Basically, a level of awkwardness is given an animal designation that’s paired with a hand signal at your forehead. If you’re awkwardness wasn’t too weird, it’s “Awkward Kitty.” A little worse? You get the most commonly designated one. “Awkward Turtle.” Something extremely awkward? “Awkward Shark.” Something even worse? “Awkward Hippopotamus.” What’s the top level? What’s reserved only for the type of awkwardness so bad that all social graces fail and you’ve frozen everyone in your immediate vicinity in such shock they may be contemplating whether or not spontaneous combustion is the best option for you? “Awkward Hippopotamus Out of the Water.” None of this makes sense, but my sister, who cannot stop laughing, looks at me like, what’s the matter with you, don’t you get it? and says, “Have you ever seen a hippopotamus out of the water? It’s looks so awkward and uncomfortable!”

They look fine to me…

What’s my point of this story?

I’m glad you asked.

My sister works for one of the largest consulting firms in the world. Her friend works for a major pharmaceutical company. Sure, they’re acting girlish, but it’s temporary, and when the time comes, they’ve got serious jobs and serious responsibilities—things giving them depth, character, arches, and these things make women like my sister and her friend easier to write than five years before, when they were making these stupid jokes, but had no jobs, no steady boyfriends, no place of their own or even cars. Yet, at the time five years ago, my sister and her friend were full of as much depth, as much character, and as many arches. Without the easy to navigate, agreed upon identities of the adult world, how would someone know how to draw those out? How would you construct metaphors, analogies, and have them be ones that weren’t condescending and pretentious?

To this we turn to Alicia Silverstone.

“I think that Clueless was very deep. I think it was deep in the way that it was very light. I think lightness has to come from a very deep place if it is true lightness."

Clairyoant?

In order to draw meaning from young female protagonists, we need to look to their lightness to understand their depth, and if we do this, the depth we will discover will feel genuine to both the writer and reader. You need to ignore the fact that my sister and her friend were laughing at me and focus on the joyfulness of the laughter itself, then focus not on my sister’s explanation of, “Have you ever seen a hippopotamus out of the water?” and pay attention to the look she gave me, the, what’s the matter with you, don’t you get it? glare. In this lies the soul, purpose and heart of young women, especially teenage women, and this lives in us all from time to time, place to place, and it does not in anyway require—to the disappointment of male writers the world over—hanging out with, getting to know, or secretly hoping you score nineteen year old coeds.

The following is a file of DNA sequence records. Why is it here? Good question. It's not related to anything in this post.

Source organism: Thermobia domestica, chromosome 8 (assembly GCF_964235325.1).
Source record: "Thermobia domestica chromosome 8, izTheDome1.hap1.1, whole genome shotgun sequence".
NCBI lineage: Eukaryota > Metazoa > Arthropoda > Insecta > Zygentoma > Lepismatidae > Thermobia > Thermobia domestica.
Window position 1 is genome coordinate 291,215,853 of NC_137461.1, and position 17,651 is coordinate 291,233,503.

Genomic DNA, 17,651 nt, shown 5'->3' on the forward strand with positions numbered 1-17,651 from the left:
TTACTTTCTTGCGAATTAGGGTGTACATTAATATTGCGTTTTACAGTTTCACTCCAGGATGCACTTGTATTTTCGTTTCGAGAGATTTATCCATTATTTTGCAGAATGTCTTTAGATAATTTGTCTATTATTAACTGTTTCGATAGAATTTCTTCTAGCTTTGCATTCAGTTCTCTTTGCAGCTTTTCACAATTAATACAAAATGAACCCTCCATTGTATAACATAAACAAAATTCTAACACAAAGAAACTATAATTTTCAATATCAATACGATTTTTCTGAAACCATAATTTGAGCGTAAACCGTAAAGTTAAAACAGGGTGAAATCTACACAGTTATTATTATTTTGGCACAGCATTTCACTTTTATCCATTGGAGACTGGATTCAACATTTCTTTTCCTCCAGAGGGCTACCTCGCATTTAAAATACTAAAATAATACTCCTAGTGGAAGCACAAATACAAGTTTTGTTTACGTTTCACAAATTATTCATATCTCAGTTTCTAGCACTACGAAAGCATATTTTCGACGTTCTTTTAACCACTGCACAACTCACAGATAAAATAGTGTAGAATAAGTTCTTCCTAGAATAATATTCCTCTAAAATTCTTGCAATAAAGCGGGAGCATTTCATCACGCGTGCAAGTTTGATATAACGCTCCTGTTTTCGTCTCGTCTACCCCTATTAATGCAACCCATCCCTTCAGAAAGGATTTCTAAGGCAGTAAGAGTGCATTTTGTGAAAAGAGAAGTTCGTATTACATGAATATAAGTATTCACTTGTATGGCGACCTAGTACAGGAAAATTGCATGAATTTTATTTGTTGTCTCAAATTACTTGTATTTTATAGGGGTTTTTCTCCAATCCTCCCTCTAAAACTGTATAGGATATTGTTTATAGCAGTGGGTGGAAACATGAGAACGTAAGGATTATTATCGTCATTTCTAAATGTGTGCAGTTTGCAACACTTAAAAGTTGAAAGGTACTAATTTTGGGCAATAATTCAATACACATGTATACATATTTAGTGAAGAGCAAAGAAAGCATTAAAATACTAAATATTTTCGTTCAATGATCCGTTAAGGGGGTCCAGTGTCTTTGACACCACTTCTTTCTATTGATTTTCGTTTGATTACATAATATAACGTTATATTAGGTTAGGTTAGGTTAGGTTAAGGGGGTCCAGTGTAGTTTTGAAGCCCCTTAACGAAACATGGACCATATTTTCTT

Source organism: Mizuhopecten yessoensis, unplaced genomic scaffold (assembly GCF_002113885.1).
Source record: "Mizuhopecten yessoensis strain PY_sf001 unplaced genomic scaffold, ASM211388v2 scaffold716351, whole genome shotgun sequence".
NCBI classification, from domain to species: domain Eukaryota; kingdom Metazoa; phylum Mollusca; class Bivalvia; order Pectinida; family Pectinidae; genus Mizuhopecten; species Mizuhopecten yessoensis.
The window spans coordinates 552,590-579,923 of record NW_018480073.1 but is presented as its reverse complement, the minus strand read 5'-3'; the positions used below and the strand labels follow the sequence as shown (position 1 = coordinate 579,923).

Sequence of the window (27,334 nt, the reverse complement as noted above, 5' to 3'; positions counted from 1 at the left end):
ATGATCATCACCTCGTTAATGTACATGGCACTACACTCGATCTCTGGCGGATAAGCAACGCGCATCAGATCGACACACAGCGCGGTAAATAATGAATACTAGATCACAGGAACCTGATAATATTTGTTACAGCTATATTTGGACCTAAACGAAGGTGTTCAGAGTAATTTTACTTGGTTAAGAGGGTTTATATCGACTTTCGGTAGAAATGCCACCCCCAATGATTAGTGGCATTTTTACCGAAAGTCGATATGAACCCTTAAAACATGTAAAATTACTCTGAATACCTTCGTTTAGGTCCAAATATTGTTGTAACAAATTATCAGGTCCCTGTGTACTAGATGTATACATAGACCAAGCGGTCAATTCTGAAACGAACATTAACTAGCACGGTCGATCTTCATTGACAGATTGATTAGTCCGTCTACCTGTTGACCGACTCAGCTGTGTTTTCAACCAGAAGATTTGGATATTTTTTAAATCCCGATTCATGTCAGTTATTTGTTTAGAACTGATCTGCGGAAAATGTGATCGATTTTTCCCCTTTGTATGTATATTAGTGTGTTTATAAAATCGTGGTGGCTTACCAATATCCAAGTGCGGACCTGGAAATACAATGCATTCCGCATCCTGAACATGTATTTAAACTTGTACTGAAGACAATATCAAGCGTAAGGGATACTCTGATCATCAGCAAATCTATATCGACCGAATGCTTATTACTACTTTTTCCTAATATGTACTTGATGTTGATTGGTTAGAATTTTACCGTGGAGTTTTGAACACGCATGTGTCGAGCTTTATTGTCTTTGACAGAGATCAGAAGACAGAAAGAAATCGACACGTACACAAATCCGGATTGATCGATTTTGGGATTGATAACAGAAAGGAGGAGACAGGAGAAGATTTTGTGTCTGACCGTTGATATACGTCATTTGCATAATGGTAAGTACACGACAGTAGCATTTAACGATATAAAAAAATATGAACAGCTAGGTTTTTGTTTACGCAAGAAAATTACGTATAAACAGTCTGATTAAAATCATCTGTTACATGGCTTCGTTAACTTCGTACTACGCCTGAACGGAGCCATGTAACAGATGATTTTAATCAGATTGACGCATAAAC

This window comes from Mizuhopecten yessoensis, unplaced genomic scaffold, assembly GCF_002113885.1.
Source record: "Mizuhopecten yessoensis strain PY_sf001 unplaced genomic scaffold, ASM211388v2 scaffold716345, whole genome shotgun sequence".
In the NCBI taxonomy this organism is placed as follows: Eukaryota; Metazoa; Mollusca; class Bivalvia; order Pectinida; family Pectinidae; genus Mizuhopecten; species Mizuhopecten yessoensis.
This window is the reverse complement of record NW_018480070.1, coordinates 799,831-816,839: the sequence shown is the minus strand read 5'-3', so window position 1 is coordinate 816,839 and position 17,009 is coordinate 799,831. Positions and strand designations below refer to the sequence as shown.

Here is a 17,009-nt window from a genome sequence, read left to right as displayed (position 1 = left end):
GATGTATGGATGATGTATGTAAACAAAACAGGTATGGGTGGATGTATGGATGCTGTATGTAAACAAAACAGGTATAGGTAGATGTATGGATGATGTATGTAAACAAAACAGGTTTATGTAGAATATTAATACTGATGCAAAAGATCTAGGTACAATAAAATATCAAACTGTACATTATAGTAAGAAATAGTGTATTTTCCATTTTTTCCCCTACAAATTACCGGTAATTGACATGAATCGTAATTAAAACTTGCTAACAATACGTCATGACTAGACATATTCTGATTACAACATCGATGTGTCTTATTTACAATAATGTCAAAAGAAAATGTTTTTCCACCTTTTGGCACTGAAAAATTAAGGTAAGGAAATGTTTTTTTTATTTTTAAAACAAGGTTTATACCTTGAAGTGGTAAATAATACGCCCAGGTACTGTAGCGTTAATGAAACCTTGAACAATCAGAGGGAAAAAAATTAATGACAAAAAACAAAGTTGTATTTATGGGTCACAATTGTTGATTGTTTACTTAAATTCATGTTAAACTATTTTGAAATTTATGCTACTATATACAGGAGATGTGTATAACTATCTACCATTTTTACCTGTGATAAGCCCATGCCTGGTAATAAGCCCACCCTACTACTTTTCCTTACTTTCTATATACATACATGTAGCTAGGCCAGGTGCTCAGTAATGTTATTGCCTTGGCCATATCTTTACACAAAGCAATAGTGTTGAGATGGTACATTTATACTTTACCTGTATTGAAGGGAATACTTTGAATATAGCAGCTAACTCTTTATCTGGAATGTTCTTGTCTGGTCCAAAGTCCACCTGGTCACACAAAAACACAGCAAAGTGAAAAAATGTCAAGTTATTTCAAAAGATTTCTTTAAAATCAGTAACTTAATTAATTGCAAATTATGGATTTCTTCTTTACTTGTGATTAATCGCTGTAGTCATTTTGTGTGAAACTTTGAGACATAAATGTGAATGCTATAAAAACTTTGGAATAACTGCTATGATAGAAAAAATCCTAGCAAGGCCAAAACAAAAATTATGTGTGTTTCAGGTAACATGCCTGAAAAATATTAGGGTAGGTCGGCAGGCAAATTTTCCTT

The older we get, the more we become “adults,” “professionals,” “men and women,” “husband and wives,” “fathers and mothers.” We accept these labels and wear them like badges of honor. They become a mantra we bring into our work places, our social circles, and the voting booth. Unfortunately, with each passing day, we forget, and we lose, part of that lightness—that place where identity is self-determined, and drawn from the metaphysical thing which happens when you’re around people you really love, like all-out love. Some of us hang onto some of it, many of us vaguely recall it, lots of us surrender totally and pathetically to what can easily and ironically be described as the child-like, vapid pool of adult decision making. Of this we must all be careful, and if you’re a writer even moreso, because before you realize it, you’re not only not understanding what Awkward Turtle is, but you’re so embarrassed you’re not even bothering to ask, and instead of engaging and learning about the world, you’re smugly handing out an award about how it’s the Most Baffling Statement of 2012, all so you can, in the most vain of vain attempts, feel better about yourself—and it’ll work, you will feel better about yourself, and you’ll feel certain of your place in this world, but go back and look at your writing, really look at it and dissect it and question it…

What do you feel now?

Hey! Justin Ordoñez wrote a book called Sykosa. It’s about a sixteen year old girl who’s trying to reclaim her identity after an act of violence destroys her life and the lives of her friends. You can find out more about Justin at his blog. You can also find Sykosa, the novel on Amazon.


About the Book

Sykosa (that's "sy"-as-in-"my" ko-sa) is a sixteen-year-old girl trying to reclaim her identity after an act of violence shatters her life and the life of her friends. This process is complicated by her best friend, Niko, a hyper-ambitious, type-A personality who has started to war with other girls for social supremacy of their school, a prestigious preparatory academy in the Pacific Northwest of the United States. To compensate, Sykosa has decided to fall in love with her new boyfriend, Tom, who was involved in the act of violence.

Propelled by survivor guilt, an anxiety disorder, and her hunger for Tom and his charms, Sykosa attends a weekend-long, unchaperoned party at Niko's posh vacation cottage, where she will finally confront Niko on their friendship, her indecision about her friends and their involvement in the act of violence, and she will make the biggest decision of her life — whether or not she wants to lose her virginity to Tom.

Paperback Price: $12.95
Genre: Young Adult